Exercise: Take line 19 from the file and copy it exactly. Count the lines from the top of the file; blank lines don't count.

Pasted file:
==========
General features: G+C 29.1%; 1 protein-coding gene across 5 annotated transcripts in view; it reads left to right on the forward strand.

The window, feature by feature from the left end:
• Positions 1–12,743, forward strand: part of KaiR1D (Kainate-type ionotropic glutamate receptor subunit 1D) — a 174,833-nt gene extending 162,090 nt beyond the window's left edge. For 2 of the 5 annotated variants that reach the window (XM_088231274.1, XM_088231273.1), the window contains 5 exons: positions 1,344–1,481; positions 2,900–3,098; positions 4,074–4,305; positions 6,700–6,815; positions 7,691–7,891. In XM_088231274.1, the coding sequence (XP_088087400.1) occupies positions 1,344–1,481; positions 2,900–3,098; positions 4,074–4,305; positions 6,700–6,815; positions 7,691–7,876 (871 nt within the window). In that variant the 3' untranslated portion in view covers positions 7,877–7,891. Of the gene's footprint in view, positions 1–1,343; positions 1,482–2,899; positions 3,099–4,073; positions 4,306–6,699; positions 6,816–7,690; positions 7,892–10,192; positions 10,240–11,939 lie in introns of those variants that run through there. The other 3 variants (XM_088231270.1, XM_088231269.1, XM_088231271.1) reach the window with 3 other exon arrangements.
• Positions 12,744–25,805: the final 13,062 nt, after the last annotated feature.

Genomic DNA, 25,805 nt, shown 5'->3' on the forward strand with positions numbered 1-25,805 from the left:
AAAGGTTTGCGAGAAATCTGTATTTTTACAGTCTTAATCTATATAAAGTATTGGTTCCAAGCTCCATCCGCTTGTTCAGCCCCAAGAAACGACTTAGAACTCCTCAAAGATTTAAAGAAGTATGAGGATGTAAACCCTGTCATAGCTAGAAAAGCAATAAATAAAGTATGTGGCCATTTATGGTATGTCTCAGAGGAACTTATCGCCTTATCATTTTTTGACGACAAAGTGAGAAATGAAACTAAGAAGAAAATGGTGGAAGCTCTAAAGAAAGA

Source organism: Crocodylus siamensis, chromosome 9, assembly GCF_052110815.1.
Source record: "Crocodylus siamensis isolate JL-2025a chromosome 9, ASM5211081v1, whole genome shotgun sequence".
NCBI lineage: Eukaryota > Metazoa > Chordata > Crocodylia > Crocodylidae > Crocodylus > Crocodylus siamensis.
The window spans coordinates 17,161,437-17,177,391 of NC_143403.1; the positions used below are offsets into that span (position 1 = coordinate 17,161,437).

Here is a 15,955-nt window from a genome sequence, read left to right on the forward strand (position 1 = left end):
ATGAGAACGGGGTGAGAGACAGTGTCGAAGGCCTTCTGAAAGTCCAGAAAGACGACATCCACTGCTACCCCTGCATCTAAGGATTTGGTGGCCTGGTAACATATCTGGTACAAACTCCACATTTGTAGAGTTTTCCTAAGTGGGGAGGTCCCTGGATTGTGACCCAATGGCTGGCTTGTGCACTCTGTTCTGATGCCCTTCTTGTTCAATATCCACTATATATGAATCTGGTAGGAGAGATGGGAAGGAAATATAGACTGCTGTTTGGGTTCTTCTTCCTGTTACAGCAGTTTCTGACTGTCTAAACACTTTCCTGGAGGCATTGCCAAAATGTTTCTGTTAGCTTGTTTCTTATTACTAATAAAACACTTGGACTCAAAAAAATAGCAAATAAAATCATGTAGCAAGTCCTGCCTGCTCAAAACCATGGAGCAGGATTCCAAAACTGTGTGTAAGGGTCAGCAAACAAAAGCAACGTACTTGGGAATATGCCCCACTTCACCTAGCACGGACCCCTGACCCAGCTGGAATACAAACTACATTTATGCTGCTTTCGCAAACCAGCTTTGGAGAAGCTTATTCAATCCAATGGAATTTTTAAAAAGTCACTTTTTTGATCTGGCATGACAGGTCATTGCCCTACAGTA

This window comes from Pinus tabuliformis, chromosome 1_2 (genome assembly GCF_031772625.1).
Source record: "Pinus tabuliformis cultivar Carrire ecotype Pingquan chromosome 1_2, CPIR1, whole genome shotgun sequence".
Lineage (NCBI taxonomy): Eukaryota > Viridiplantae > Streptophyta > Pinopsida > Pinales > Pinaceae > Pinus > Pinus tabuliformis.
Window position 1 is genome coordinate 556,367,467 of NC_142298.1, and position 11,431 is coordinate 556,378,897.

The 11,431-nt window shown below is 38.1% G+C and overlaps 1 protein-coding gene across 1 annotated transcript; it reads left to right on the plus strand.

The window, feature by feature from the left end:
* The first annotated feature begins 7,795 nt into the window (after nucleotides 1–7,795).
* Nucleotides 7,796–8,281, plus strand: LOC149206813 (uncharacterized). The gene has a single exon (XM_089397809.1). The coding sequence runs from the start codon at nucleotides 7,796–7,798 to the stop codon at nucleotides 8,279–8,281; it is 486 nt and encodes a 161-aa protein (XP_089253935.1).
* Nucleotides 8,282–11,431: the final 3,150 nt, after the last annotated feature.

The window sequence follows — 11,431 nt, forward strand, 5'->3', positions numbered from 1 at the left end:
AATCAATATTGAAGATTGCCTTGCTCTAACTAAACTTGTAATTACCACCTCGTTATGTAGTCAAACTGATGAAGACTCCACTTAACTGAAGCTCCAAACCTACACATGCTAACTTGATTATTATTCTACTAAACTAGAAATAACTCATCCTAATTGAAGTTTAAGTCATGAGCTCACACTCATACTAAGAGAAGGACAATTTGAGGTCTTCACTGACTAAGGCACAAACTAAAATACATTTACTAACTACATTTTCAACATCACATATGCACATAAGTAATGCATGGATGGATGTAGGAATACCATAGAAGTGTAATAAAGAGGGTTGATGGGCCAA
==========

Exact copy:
* The first annotated feature begins 7,795 nt into the window (after nucleotides 1–7,795).